That nicely leads onto one of the other arguments for this sort of behaviour, people say it worked for them and thank and encourage the people behind it. “That’s exactly what I needed to hear,” or “they didn’t bullshit me,” or “too many people held my hand and it didn’t work.” All understandable but for every one person who ‘gets it’ via this method how many people leave and don’t come back? The people with this attitude don’t give a fuck about them. So here’s an idea, if you like this sort of hard hitting, macho bollocks where you are being told just not to gamble then get a sponsor (if they even believe in that sort of thing) and do it in private, don’t bring it into a meeting. In recovery we are supposed to be passing on the message, not the mess.
I haven’t relapsed since I came into recovery and that doesn’t make me special, because I spent far too much time relapsing in front of an audience of one before coming into recovery. I used to tell myself that I wouldn’t gamble again, I won’t deposit anymore money, I won’t spend the last of the money in my account, only to find myself gambling within an hour. I’d lose all my money a few weeks before payday to announce to myself that I’m done, no more, only to find myself doing the same thing again when the next payday came around. Or I would get in touch with a friend and ask for money to pay a bill only to gamble it and have to borrow money from a different friend. Every single one of these incidences was a relapse. The difference between me and people who relapse when they enter recovery? I didn’t have the fucking balls to come through the doors and open my mind to the fact I might have a gambling problem. That’s why I have the utmost respect for people who come in and relapse but keep coming back. Because they have far more courage than I ever did.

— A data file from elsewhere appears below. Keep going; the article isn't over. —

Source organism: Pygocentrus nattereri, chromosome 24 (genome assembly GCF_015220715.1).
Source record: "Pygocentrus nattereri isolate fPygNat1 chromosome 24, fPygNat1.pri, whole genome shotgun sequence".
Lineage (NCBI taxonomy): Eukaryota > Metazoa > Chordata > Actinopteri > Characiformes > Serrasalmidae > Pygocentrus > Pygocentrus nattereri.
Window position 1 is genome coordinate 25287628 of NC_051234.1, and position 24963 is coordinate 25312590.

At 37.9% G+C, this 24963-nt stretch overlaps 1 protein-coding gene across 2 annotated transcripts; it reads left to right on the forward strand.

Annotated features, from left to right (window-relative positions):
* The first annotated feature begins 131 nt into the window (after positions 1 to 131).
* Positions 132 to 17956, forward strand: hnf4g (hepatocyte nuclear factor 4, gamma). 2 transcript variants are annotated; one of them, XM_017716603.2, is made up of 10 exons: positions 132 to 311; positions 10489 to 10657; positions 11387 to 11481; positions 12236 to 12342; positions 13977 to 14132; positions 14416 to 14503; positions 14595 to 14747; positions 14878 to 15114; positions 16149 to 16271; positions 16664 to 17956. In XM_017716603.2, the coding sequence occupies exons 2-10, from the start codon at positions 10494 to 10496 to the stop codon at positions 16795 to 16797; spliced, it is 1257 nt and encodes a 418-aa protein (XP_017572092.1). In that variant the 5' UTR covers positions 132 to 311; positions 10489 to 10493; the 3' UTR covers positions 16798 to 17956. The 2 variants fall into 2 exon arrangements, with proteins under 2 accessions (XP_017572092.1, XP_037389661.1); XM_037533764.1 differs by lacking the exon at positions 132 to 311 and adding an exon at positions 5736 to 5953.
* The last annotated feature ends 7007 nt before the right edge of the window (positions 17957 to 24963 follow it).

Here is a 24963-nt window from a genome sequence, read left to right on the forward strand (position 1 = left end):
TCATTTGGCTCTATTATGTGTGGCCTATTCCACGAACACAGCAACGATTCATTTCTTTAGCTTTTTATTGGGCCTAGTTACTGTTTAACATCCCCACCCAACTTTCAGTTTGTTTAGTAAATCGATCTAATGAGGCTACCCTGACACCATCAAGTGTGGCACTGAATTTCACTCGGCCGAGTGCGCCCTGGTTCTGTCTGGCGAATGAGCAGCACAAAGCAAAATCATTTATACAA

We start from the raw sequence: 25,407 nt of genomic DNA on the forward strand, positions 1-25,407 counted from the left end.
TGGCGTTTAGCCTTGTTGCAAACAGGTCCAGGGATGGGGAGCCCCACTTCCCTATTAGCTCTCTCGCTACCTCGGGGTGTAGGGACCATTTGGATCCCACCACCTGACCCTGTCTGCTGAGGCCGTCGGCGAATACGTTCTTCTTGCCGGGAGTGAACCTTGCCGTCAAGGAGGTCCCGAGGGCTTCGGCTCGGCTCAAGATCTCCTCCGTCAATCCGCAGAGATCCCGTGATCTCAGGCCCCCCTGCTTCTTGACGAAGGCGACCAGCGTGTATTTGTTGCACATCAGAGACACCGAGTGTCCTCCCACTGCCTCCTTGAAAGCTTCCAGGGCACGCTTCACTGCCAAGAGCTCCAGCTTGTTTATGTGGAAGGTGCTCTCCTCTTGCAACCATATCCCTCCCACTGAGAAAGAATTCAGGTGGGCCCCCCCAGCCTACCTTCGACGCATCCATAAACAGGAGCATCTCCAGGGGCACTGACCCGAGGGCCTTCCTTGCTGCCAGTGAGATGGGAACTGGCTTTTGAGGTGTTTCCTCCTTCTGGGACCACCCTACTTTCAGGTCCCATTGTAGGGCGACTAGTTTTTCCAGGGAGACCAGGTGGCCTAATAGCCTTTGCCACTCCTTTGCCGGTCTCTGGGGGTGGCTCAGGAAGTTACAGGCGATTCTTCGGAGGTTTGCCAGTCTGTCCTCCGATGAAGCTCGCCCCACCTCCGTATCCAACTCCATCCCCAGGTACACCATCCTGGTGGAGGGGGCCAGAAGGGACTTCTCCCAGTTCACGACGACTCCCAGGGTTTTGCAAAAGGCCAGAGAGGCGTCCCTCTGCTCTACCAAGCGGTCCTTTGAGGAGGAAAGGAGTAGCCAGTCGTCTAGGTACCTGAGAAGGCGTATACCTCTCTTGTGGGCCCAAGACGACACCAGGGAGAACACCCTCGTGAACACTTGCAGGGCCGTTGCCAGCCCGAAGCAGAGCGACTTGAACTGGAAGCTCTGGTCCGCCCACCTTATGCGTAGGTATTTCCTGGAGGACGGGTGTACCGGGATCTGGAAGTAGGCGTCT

There’s this idea that people just willingly give up their date, “oh it’s day 1 again, oh well,” is usually what is pointed out in meetings. That stuff does happen but it’s usually on Facebook groups or Reddit where people aren’t actually in recovery yet, they are just trying to stop via a forum and hoping posting a day count or talking about their problem will help (still showing more guts and balls than I did). To put them in the same bucket as people actually in meetings and trying to recover is just unfair. I’ve yet to meet someone who really wants recovery and has enjoyed coming back and saying it’s day one again. It fills them with anger, dread, shame and all sorts of other emotions. To have the balls to come back in to be talked down to by some wanker who has a bit of time is just the icing on the shit cake.
At the end of the day, a meeting should be a safe space for people to come in and share what is on their mind and they shouldn’t be subjected to the rantings of a lunatic, which is why I used this blog to rant like one instead. There is no doubt about it that being direct in recovery is required at certain times but there is also a time and a place for a more compassionate approach.
This blog is more to show people who are struggling that just because you hear someone who has an outdated opinion on relapse, don’t give up. There are many of us out there who will be direct but will also treat you like a peer. There is no hierarchy in recovery. For those with the outdated opinion on relapse, you are entitled to it, but what you aren’t entitled to do is to come into a meeting, take it over and force your opinion down everybody else's throat.